We expect issuance to continue declining for the remainder of 2018. Gross corporate issuance exceeded $850 billion year-to-date through August, and we expect issuance to total approximately $1.1 trillion to $1.2 trillion for all of 2018.2 This would represent a roughly 25% decrease in issuance from 2017 and the lightest year for issuance since 2011.
Overall, our outlook for the sector remains cautious. The decrease in supply should result in positive technical support, and we expect credit fundamentals to remain stable. However, technicals tend to be difficult to predict, and investors are growing concerned about increasing leverage due to low rates and tight credit spreads.
2 The Bond Buyer, 14 Sep 2018.
3 Lipper Fund Flows.
4 Market Insight, MMA Research, 12 Sep 2018.
Any reference to municipal credit ratings refers to the highest rating given by one of the following national rating agencies: S&P, Moody’s or Fitch. Credit ratings are subject to change. AAA, AA, A and BBB are investment grade ratings; BB, B, CCC, CC, C and D are below-investment grade ratings.
Bloomberg Barclays Municipal Index covers the USD-denominated tax-exempt bond market. Bloomberg Barclays High Yield Municipal Index covers the USD-denominated, below investment grade tax-exempt bond market. S&P Short Duration Municipal Yield Index tracks the municipal bond market with maturities from 1 to 12 years. Bloomberg Barclays U.S. Aggregate Bond Index covers the U.S. investment grade fixed rate bond market. Bloomberg Barclays U.S. Treasury Index includes public obligations of the U.S. Treasury. Bloomberg Barclays U.S. Government-Related Index includes debt guaranteed, owned and sponsored by the U.S. government; it does not include debt directly issued by the U.S. government. Bloomberg Barclays U.S. Corporate Index is a broad-based benchmark that measures the investment grade, fixed-rate, taxable corporate bond market. Bloomberg Barclays U.S. Mortgage-Backed Securities Index is the MBS component of the U.S. Aggregate index and includes the mortgage-backed pass-through securities of Ginnie Mae (GNMA), Fannie Mae (FNMA), and Freddie Mac (FHLMC). Bloomberg Barclays CMBS ERISA-Eligible Index is the CMBS component of the U.S. Aggregate index and includes CMBS investment grade securities that are ERISA eligible under the underwriter’s exemption. Bloomberg Barclays Asset-Backed Securities Index is the ABS component of the U.S. Aggregate index and includes credit and charge cards, autos and utilities. ICE BofA Merrill Lynch U.S. All Capital Securities Index is a subset of the BofA Merrill Lynch U.S. Corporate Index including all fixed-to-floating rate, perpetual callable and capital securities. Bloomberg Barclays High Yield 2% Issuer Capped Index measures the market of USD-denominated, non-investment grade bonds and limits each issue to 2% of the index. The Credit Suisse Leveraged Loan Index is designed to mirror the investable universe of the U.S. dollar-denominated leveraged loan market. Loans are added to the index if they qualify according to the following criteria: The highest Moody’s/S&P ratings are Ba1/BBB+, only funded term loans are included, and the tenor must be at least one year. Bloomberg Barclays Emerging Market USD Aggregate Index is a flagship hard currency Emerging Markets debt benchmark that includes USD denominated debt from sovereign, quasi-sovereign, and corporate EM issuers. Bloomberg Barclays Global Aggregate Unhedged Index measures the performance of global bonds. It includes government, securitized and corporate sectors and does not hedge currency. One basis point equals .01%, or 100 basis points equal 1%.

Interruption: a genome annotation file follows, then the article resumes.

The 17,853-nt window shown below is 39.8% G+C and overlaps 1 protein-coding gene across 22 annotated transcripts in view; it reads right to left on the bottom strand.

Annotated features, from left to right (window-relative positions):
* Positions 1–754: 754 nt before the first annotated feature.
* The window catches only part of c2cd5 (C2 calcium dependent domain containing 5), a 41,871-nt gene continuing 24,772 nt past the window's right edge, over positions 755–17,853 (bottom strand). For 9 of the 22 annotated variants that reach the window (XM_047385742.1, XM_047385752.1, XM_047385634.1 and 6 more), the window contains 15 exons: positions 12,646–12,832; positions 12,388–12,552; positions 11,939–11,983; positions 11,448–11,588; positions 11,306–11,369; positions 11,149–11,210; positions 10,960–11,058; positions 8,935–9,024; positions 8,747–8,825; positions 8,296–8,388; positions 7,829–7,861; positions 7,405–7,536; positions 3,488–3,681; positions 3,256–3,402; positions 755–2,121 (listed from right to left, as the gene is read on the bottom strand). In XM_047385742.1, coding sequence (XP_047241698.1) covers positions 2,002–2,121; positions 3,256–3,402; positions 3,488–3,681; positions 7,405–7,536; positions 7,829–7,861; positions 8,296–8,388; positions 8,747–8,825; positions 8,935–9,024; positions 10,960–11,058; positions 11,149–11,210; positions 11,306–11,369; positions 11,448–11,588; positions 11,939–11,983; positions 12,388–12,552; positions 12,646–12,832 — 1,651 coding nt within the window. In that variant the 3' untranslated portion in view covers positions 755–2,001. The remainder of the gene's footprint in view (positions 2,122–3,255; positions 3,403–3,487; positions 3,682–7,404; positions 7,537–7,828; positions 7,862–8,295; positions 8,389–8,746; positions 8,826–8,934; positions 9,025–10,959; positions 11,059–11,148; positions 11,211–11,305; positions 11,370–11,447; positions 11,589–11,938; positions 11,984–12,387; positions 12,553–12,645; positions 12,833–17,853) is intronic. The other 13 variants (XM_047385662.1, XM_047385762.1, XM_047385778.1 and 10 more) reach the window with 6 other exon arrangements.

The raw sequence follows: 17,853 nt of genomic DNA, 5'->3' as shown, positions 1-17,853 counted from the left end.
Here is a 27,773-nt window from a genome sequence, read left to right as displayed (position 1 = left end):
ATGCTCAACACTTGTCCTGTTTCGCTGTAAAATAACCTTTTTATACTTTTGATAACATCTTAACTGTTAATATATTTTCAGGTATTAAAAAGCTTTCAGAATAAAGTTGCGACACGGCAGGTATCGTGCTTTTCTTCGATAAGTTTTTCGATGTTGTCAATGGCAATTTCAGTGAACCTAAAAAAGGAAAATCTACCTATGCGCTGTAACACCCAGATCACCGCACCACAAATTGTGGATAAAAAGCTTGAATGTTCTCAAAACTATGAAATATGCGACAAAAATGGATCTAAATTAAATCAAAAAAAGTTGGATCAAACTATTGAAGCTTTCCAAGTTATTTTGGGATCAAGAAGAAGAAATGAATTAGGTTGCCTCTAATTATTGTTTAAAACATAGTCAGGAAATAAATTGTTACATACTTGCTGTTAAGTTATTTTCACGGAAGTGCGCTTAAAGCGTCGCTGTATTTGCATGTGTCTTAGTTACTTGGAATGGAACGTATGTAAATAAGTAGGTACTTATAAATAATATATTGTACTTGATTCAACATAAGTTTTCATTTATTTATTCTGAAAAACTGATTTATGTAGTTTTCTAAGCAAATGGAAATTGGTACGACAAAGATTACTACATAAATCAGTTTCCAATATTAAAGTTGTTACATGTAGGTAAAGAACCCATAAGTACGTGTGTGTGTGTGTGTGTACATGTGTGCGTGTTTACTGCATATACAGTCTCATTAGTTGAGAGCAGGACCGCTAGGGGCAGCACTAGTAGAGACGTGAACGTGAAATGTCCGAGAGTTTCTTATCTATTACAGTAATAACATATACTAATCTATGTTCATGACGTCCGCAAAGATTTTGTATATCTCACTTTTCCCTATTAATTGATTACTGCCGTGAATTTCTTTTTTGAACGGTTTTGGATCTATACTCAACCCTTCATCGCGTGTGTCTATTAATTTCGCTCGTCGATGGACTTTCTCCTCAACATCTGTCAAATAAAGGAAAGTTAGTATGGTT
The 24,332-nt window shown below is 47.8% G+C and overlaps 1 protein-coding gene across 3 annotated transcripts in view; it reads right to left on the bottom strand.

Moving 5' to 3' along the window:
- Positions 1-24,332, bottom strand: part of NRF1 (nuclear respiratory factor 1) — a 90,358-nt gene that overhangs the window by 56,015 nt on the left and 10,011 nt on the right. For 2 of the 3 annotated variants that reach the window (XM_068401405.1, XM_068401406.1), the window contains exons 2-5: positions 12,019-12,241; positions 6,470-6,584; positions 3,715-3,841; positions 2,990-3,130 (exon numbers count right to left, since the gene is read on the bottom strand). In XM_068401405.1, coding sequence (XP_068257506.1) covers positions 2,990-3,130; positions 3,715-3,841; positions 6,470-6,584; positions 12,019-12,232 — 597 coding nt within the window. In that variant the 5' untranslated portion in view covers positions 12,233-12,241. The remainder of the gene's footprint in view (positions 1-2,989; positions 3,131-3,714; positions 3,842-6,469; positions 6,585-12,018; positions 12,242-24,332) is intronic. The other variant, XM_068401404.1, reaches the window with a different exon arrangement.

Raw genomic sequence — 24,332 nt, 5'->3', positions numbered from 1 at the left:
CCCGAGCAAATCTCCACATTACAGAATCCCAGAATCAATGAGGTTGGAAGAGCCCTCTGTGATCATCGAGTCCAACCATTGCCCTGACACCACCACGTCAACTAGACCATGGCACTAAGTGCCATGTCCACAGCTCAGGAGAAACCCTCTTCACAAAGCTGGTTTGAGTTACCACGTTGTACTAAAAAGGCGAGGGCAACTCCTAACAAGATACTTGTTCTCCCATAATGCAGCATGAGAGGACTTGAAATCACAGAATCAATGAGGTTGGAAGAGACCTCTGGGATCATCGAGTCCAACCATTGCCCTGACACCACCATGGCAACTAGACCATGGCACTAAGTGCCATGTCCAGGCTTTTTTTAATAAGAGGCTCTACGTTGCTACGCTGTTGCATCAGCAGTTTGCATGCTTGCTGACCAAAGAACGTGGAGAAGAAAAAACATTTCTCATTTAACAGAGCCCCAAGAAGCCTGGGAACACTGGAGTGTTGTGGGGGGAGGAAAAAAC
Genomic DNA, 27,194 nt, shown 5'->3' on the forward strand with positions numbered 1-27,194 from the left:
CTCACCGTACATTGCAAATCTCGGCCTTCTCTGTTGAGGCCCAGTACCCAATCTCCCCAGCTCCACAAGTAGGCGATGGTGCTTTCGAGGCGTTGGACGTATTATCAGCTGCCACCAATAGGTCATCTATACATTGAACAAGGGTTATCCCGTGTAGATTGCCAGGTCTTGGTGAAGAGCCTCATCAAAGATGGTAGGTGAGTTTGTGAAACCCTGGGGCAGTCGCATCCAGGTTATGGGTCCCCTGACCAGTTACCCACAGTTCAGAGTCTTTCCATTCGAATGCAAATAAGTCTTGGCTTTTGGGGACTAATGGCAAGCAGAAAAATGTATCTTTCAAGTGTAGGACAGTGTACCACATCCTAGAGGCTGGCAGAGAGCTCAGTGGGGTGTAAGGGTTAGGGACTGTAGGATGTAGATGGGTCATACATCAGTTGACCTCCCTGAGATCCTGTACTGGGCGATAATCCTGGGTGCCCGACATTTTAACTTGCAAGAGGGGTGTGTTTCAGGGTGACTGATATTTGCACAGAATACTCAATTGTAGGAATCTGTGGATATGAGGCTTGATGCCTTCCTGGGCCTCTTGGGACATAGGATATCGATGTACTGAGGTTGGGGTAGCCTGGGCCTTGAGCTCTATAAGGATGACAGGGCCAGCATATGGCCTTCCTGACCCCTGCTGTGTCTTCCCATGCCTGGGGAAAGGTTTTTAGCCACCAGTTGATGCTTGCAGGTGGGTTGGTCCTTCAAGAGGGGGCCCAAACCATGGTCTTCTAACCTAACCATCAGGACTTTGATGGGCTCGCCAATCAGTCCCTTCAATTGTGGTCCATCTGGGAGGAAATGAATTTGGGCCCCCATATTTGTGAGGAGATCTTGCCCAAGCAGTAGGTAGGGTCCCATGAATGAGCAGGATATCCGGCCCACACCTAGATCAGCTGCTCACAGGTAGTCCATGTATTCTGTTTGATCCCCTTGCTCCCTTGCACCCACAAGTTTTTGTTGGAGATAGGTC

A word on risk
Investing involves risk; principal loss is possible. Debt or fixed income securities are subject to market risk, credit risk, interest rate risk, call risk, derivatives risk, dollar roll transaction risk and income risk. As interest rates rise, bond prices fall. Below investment grade or high yield debt securities are subject to liquidity risk and heightened credit risk. Preferred securities are subordinated to bonds and other debt instruments in a company’s capital structure and therefore are subject to greater credit risk. Foreign investments involve additional risks, including currency fluctuation, political and economic instability, lack of liquidity and differing legal and accounting standards. Asset-backed and mortgage-backed securities are subject to additional risks such as prepayment risk, liquidity risk, default risk and adverse economic developments. The value of convertible securities may decline in response to such factors as rising interest rates and fluctuations in the market price of the underlying securities. Senior loans are subject to loan settlement risk due to the lack of established settlement standards or remedies for failure to settle. These investments are subject to credit risk and potentially limited liquidity, as well as interest rate risk, currency risk, prepayment and extension risk, and inflation risk.
Investors should contact a tax advisor regarding the suitability of tax-exempt investments in their portfolio. If sold prior to maturity, municipal securities are subject to gain/losses based on the level of interest rates, market conditions and the credit quality of the issuer. Income may be subject to the alternative minimum tax (AMT) and/or state and local taxes, based on the state of residence. Income from municipal bonds held by a portfolio could be declared taxable because of unfavorable changes in tax laws, adverse interpretations by the Internal Revenue Service or state tax authorities, or noncompliant conduct of a bond issuer. It is important to review your investment objectives, risk tolerance and liquidity needs before choosing an investment style or manager.
This information represents the opinion of Nuveen, LLC and its affiliates and is not intended to be a forecast of future events and or guarantee of any future result. Information was obtained from third party sources which we believe to be reliable but are not guaranteed as to their accuracy or completeness. There is no assurance that an investment will provide positive performance over any period of time.
The investment advisory services, strategies and expertise of TIAA Investments, a division of Nuveen, are provided by Teachers Advisors, LLC and TIAA-CREF Investment Management, LLC. Nuveen Asset Management, LLC and Symphony Asset Management LLC are registered investment advisers and affiliates of Nuveen, LLC.